In our continuing series on 1st Timothy, we have come to chapter 6, verses 11-16, and Paul talks about what it is like to follow Jesus.  As you can imagine, Paul does not tell Timothy to flee the pain and pursue ease.  In verse 12 he says this comforting phrase to Timothy: “Fight the good fight of faith.”

Fight is a brutal word.  When we hear “fight”, we think of boxing.  We think of pushing and shoving and punching and maybe even yelling and pulling hair.  Maybe we think of a sword fight or a gun fight or a bull fight.

But the word Paul uses is not necessarily that kind of fight.   It is defined as “to strive to do something with great intensity and effort—‘to make every effort, to do everything possible, to strain oneself.’”[1]

Surely that definition could relate to a fight.  But it could also be a noncombatant striving, a struggling.  And it is intense.  It involves great effort. We generally don’t like to hear that.  How would you react to the following”

“If you sign up to be a volunteer on the booster club, it is going to be really hard!  You’ll have to struggle and put in a lot of work and effort.”

Or, “Please sign up for to be one of our children’s ministry teachers, it is super hard!  It will require a lot of you. You will have to be committed in time and energy.  It will be exhausting.”

Or “follow Jesus, be his disciple, die to yourself.”

Not a very compelling marketing scheme is it?

How many advertisers do you see that market their experience or product as being a really difficult, challenging, hard experience?  Barely any.  Maybe the military.  Many an elite school.

“Buy this mattress and it will be so awful you’ll have a horrible night’s sleep!”  They don’t do that.

Instead, when marketers advertise to us, they want to make their product as accessible as possible.  So they generally tell us how incredible and helpful and easy and fun and comfortable their product is.

Jesus apparently didn’t go to marketing school.  His call to discipleship is hard.  Paul’s charge to Timothy is hard.  “Fight the Good Fight.”  It is a fight.  Fights are hard.  They hurt.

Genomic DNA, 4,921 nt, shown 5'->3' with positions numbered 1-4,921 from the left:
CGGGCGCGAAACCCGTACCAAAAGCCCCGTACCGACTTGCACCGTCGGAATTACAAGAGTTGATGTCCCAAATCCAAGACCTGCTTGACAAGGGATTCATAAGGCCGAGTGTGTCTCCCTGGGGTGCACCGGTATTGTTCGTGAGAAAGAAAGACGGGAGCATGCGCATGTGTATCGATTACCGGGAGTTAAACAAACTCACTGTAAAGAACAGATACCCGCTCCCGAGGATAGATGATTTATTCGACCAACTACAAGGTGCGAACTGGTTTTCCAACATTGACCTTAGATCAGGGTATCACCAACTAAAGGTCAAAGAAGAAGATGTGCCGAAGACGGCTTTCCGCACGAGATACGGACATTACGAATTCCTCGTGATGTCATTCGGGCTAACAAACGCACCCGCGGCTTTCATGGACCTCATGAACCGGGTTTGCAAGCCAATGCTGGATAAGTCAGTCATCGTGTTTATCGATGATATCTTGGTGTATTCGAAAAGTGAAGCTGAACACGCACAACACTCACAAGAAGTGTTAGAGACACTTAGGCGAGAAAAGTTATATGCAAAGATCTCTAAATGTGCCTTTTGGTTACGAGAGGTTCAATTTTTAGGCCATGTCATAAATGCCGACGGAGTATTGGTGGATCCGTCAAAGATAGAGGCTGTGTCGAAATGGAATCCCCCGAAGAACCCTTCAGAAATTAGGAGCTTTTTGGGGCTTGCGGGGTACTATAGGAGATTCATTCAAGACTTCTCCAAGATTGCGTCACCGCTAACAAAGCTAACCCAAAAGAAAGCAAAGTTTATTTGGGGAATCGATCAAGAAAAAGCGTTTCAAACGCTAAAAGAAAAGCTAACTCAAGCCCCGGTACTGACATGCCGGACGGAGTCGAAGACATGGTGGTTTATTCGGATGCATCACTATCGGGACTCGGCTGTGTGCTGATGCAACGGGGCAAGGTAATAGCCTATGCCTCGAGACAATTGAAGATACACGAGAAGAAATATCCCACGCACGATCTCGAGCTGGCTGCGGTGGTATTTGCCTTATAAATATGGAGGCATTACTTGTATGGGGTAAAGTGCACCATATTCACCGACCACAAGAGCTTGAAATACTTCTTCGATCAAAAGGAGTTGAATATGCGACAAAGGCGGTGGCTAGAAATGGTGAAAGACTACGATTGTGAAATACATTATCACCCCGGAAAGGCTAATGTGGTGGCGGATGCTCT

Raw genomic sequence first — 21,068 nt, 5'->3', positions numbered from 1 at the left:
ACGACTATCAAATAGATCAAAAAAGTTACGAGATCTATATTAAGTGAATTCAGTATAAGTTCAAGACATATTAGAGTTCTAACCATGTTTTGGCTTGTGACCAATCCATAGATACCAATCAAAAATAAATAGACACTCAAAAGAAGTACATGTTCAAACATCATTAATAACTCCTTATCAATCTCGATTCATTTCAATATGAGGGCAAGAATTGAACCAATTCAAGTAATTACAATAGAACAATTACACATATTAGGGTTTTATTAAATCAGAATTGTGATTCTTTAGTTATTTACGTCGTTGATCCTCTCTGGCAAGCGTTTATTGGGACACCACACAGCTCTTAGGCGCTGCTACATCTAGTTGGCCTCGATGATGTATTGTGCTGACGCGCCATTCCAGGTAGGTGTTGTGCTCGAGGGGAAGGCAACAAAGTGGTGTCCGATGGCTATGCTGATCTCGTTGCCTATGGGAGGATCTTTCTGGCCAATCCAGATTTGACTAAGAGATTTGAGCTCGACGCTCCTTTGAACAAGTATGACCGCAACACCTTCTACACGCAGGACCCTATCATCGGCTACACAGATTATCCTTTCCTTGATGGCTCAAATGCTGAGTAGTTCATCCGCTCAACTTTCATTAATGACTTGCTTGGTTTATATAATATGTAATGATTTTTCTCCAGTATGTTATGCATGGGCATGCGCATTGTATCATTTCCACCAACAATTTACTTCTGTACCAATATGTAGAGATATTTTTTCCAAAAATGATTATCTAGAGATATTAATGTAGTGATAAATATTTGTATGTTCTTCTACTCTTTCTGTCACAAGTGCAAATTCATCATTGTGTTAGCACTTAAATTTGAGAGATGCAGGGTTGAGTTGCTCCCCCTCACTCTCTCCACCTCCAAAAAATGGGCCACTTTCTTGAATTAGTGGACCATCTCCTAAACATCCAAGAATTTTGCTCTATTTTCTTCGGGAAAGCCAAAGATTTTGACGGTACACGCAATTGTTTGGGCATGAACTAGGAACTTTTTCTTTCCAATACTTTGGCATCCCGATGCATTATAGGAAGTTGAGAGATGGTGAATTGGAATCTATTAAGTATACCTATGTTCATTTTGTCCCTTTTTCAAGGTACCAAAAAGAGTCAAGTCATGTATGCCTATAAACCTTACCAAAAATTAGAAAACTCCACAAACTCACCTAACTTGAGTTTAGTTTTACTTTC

There is one word in that phrase I haven’t mentioned yet: “Good.”

Paul says “Fight”, but it is a good fight.  It is a good fight of the faith.

What you are fighting for, what you are working for, what you are striving for makes all the difference, doesn’t it?  If the cause is just and good, you are much more likely to put in the long hours, to take a pay cut, to exercise, to practice, to make sacrifices.  Though it is hard, though it can feel like a fight, and though you might be exhausted, you can continue on because you know what you are fighting for is good.

Finishing a college degree might feel that way.

Raising children might feel that way.

Following an exercise or diet plan feels that way.

Paul is talking to a pastor, so yes, ministry can feel that way.

But all these are good things!  In fact, they are very good.  While they can feel like a fight at times, while they might inflict bodily damage on you just like a fight does, they are good, and remembering that they are good is so important.

If we are honest with ourselves, though, and I will be honest about ministry, there are moments of doubt.  We start to question, is it worth it?  How many of you have been there before, when you are involved in something hard?  You start to ask “Why did I get into this?”

I’ll never forget the marathons that I have run, having those thoughts, those questions pounding in my mind.  In the picture below, see the “FULL” back plate?

Image result for baltimore marathon back bib "full"

In the Baltimore Marathon, the race organizers asked us to pin that to the back of ours shirt because we were running simultaneously with half-marathoners for the last 10+ miles of the marathon.  I’m not sure why they asked us to do this.  Maybe it was simply so that runners on the course could know and encourage one another.  And they did.  I was very encouraged when some half-marathoners told me how impressed they were with the marathoners like me.

But at about mile 21 or 22, my body experienced a deep kind of exhaustion that I had never felt before.  In training, the most I ran at one time was 20 miles.  Now I was beyond that.  And I still had 4-5 miles to go.  I was cramping, scared something was wrong and this 18 week process was falling apart.  I entertained the possibility of quitting, of not finishing.  Worse yet, I still had hills to climb.  I started thinking to myself “Why in the world did I ever do this?  This was so foolish!  I’ll never do it again.”